Specific Litigation Exclusion Bars Coverage for Condo Owners’ Second Lawsuit against Condo Association
Applying New Jersey law, a New Jersey federal court held that a specific litigation exclusion barred coverage for a second lawsuit brought against a condominium association by the same condominium owners. The One James Plaza Condo. Assoc., Inc. v. RSUI Group, Inc., 2015 WL 7760179 (D.N.J. Dec. 2, 2015). In addition, the court held that the insurer did not act in bad faith because its coverage denial was at least “fairly debatable.”
In 2010, condominium owners filed suit against the insured condominium association and its directors and officers, which the insureds settled in 2013. Later in 2013, the same condominium owners filed suit against the insured condominium association and its directors and officers, who tendered the second lawsuit for coverage under a D&O liability policy. The insurer denied coverage based on a specific litigation exclusion. The specific litigation exclusion barred coverage for loss “arising out of or in connection with any Claim made against any Insured alleging, arising out of, based upon or attributable to, directly or indirectly, in whole or in part” the 2010 suit. The insureds filed suit seeking coverage under the policy for the 2013 suit.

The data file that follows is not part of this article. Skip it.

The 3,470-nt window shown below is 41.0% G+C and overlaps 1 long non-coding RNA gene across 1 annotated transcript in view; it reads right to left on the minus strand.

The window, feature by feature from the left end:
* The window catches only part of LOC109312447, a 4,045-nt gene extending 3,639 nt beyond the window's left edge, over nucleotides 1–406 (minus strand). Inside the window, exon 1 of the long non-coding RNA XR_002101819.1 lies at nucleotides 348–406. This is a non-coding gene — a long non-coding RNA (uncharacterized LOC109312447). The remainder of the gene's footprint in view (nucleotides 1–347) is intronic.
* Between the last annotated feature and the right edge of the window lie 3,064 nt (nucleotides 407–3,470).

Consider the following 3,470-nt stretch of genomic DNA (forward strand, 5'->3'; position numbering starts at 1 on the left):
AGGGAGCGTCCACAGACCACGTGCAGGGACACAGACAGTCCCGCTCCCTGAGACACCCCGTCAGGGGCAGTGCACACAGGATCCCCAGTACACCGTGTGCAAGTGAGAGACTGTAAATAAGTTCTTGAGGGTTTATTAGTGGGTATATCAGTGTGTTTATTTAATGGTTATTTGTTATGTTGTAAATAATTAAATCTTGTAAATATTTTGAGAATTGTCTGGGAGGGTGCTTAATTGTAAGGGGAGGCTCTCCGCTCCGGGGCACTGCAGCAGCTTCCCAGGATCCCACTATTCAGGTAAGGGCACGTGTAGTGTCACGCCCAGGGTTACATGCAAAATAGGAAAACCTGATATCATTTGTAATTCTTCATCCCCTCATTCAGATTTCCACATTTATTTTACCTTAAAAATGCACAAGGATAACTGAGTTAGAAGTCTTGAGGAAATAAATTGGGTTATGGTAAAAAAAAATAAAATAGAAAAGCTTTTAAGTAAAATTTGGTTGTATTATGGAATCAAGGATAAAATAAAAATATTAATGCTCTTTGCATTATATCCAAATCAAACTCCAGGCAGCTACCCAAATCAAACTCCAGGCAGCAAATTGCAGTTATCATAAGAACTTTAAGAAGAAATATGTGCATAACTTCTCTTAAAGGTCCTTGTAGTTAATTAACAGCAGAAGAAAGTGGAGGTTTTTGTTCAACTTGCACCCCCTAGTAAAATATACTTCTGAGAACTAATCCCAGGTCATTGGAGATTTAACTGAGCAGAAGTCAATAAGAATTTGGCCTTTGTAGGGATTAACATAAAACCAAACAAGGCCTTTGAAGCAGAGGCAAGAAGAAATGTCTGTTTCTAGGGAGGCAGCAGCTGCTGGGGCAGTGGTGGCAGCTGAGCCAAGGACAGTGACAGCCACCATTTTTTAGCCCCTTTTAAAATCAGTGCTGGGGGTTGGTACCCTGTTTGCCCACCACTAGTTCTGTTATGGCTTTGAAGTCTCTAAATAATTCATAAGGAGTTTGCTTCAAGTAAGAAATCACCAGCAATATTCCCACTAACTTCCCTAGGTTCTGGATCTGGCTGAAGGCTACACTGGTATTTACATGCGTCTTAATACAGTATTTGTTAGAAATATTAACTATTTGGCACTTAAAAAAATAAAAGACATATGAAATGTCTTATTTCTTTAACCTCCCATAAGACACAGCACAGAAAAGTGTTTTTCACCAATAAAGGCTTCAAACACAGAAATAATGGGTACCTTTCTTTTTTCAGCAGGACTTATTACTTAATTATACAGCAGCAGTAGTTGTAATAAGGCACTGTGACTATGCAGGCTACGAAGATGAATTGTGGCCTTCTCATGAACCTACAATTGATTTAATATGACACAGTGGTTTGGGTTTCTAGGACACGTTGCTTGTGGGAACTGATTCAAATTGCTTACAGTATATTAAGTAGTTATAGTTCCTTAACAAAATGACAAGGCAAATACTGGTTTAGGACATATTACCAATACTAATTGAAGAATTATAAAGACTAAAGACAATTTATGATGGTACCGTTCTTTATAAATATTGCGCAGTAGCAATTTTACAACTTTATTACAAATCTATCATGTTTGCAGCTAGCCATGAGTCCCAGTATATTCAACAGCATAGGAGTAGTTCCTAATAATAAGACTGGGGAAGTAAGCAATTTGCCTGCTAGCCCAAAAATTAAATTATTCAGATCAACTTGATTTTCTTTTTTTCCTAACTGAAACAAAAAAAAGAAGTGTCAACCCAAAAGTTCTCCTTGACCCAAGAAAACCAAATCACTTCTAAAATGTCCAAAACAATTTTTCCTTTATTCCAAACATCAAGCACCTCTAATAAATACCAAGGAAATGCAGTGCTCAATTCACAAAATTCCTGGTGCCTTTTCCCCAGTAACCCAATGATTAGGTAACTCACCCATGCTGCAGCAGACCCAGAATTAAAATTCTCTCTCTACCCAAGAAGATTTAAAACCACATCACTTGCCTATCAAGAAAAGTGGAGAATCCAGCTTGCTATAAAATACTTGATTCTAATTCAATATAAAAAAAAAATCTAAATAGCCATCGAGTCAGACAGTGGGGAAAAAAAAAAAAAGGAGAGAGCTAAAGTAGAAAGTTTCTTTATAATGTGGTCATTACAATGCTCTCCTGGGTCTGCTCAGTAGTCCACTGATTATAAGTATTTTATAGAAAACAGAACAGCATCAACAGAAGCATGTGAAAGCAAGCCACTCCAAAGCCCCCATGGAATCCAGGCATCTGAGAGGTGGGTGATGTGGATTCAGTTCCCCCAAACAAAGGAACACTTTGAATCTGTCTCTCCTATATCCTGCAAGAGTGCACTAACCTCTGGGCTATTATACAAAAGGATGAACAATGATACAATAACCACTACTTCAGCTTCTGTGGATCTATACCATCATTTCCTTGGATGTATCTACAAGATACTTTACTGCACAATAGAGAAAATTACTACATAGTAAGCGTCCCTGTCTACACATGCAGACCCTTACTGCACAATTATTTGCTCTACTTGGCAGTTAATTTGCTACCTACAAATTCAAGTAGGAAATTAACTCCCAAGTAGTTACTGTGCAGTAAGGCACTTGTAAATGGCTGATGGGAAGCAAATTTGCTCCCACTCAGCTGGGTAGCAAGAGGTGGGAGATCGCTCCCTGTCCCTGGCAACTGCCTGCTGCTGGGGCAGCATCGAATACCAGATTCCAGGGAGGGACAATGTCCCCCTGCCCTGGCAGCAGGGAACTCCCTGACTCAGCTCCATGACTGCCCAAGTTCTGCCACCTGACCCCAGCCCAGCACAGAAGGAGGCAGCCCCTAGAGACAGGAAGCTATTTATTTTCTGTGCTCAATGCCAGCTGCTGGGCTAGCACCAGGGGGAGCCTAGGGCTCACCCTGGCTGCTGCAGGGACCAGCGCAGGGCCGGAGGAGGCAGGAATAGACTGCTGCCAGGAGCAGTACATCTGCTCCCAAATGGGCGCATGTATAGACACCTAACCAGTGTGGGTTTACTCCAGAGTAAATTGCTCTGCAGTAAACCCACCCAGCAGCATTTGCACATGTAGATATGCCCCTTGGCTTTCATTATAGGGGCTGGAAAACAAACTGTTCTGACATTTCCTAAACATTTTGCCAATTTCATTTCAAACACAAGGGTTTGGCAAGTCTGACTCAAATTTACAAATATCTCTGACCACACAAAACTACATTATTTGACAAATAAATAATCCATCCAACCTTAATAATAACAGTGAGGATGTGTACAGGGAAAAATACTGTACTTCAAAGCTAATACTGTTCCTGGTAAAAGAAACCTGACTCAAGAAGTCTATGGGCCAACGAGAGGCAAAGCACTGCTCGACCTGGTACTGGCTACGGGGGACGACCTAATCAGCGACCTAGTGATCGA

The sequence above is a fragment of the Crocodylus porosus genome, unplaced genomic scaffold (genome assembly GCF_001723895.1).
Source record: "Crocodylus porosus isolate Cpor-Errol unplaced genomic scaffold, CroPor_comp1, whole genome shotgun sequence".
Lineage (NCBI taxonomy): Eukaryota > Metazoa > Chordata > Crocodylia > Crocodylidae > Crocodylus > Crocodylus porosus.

The court held that the specific litigation exclusion barred coverage for the 2013 suit because of the substantial overlap in the allegations in the 2010 and 2013 suits and because the 2010 suit serves as the “foundation and logical basis” for the 2013 suit. The suits were brought by the same parties and asserted similar core allegations that the insureds failed to disclose financial information to association members, the insureds maintained a for-profit rental business without separation from the activities of the non-profit condo association, and the insureds commingled assets.
In addition, the court held that the insurer did not act in bad faith when denying coverage for the 2013 suit. The insurer had a reasonable basis to deny coverage for the 2013 suit and provided an “extensive explanation” to the insured concerning coverage, which, at minimum, was fairly debatable.